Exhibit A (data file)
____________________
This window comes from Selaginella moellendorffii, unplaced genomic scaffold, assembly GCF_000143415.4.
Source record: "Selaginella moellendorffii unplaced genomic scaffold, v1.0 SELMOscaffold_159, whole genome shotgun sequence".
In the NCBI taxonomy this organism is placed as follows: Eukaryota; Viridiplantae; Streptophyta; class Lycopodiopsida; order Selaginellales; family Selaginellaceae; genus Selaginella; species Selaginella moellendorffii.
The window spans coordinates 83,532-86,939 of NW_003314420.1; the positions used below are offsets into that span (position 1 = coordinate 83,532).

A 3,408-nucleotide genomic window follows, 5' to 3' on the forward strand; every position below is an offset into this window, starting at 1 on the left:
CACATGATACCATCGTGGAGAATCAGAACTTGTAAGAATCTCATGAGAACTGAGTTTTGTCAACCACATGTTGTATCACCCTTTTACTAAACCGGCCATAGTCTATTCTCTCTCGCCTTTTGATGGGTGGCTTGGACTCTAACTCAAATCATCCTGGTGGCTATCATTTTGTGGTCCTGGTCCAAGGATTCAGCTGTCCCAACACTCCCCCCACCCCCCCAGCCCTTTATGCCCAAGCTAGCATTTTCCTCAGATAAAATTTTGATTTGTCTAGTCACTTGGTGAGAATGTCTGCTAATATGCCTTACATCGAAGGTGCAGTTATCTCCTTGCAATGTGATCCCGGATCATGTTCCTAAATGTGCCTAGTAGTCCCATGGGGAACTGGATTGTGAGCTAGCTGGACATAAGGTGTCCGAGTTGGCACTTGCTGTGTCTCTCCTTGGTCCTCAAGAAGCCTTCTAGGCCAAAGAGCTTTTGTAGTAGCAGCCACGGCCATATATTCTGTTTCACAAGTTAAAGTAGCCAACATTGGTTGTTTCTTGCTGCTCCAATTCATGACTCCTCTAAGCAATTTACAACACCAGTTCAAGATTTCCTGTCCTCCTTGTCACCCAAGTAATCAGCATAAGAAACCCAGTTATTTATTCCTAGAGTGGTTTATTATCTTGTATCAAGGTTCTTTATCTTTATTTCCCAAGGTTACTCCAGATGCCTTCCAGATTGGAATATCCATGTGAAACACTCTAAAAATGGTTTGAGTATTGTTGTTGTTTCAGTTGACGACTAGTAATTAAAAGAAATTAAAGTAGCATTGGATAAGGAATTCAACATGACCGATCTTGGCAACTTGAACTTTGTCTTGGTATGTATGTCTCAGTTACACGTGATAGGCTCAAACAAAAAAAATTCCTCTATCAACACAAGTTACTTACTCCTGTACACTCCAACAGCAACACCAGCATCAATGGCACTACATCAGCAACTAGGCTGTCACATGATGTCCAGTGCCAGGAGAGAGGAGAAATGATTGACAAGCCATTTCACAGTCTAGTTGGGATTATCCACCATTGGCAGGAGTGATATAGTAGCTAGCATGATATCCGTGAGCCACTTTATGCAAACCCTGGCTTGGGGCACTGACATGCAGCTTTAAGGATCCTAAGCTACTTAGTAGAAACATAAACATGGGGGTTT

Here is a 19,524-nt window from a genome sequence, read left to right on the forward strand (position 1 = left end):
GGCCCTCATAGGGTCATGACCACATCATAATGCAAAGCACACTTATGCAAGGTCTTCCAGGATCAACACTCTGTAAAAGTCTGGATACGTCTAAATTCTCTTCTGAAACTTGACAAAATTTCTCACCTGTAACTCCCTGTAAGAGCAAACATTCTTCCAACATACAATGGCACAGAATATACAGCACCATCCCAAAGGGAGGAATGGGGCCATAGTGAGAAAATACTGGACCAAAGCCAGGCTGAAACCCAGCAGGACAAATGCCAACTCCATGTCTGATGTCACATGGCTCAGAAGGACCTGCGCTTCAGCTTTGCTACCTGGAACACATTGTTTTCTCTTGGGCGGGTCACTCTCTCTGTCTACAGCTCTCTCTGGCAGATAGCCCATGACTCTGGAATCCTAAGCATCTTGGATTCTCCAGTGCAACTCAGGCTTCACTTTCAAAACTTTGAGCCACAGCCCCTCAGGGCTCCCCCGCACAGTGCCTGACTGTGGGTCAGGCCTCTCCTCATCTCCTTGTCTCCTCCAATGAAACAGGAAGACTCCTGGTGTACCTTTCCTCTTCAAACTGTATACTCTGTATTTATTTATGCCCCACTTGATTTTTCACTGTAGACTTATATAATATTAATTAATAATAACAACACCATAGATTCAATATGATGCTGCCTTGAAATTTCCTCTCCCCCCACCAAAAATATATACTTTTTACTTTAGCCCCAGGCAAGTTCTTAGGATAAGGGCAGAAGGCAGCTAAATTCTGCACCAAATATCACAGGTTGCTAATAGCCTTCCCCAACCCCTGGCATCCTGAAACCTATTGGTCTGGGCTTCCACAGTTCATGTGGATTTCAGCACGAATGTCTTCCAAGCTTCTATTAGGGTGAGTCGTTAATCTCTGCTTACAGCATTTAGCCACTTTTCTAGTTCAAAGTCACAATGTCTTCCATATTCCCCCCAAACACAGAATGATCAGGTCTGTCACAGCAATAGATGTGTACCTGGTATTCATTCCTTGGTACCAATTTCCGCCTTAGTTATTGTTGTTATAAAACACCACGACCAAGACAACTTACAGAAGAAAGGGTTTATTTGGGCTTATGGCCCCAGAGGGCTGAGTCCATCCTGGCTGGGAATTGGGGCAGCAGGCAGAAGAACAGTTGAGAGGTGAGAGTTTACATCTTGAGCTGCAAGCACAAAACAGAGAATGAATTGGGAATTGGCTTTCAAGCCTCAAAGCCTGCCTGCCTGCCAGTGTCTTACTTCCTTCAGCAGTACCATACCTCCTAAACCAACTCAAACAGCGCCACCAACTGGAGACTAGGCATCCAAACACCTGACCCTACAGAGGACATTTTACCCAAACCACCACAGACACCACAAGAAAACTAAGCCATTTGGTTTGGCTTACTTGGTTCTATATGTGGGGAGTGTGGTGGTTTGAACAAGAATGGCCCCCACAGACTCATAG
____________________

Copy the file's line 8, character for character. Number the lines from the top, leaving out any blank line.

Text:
GGCCCTCATAGGGTCATGACCACATCATAATGCAAAGCACACTTATGCAAGGTCTTCCAGGATCAACACTCTGTAAAAGTCTGGATACGTCTAAATTCTCTTCTGAAACTTGACAAAATTTCTCACCTGTAACTCCCTGTAAGAGCAAACATTCTTCCAACATACAATGGCACAGAATATACAGCACCATCCCAAAGGGAGGAATGGGGCCATAGTGAGAAAATACTGGACCAAAGCCAGGCTGAAACCCAGCAGGACAAATGCCAACTCCATGTCTGATGTCACATGGCTCAGAAGGACCTGCGCTTCAGCTTTGCTACCTGGAACACATTGTTTTCTCTTGGGCGGGTCACTCTCTCTGTCTACAGCTCTCTCTGGCAGATAGCCCATGACTCTGGAATCCTAAGCATCTTGGATTCTCCAGTGCAACTCAGGCTTCACTTTCAAAACTTTGAGCCACAGCCCCTCAGGGCTCCCCCGCACAGTGCCTGACTGTGGGTCAGGCCTCTCCTCATCTCCTTGTCTCCTCCAATGAAACAGGAAGACTCCTGGTGTACCTTTCCTCTTCAAACTGTATACTCTGTATTTATTTATGCCCCACTTGATTTTTCACTGTAGACTTATATAATATTAATTAATAATAACAACACCATAGATTCAATATGATGCTGCCTTGAAATTTCCTCTCCCCCCACCAAAAATATATACTTTTTACTTTAGCCCCAGGCAAGTTCTTAGGATAAGGGCAGAAGGCAGCTAAATTCTGCACCAAATATCACAGGTTGCTAATAGCCTTCCCCAACCCCTGGCATCCTGAAACCTATTGGTCTGGGCTTCCACAGTTCATGTGGATTTCAGCACGAATGTCTTCCAAGCTTCTATTAGGGTGAGTCGTTAATCTCTGCTTACAGCATTTAGCCACTTTTCTAGTTCAAAGTCACAATGTCTTCCATATTCCCCCCAAACACAGAATGATCAGGTCTGTCACAGCAATAGATGTGTACCTGGTATTCATTCCTTGGTACCAATTTCCGCCTTAGTTATTGTTGTTATAAAACACCACGACCAAGACAACTTACAGAAGAAAGGGTTTATTTGGGCTTATGGCCCCAGAGGGCTGAGTCCATCCTGGCTGGGAATTGGGGCAGCAGGCAGAAGAACAGTTGAGAGGTGAGAGTTTACATCTTGAGCTGCAAGCACAAAACAGAGAATGAATTGGGAATTGGCTTTCAAGCCTCAAAGCCTGCCTGCCTGCCAGTGTCTTACTTCCTTCAGCAGTACCATACCTCCTAAACCAACTCAAACAGCGCCACCAACTGGAGACTAGGCATCCAAACACCTGACCCTACAGAGGACATTTTACCCAAACCACCACAGACACCACAAGAAAACTAAGCCATTTGGTTTGGCTTACTTGGTTCTATATGTGGGGAGTGTGGTGGTTTGAACAAGAATGGCCCCCACAGACTCATAG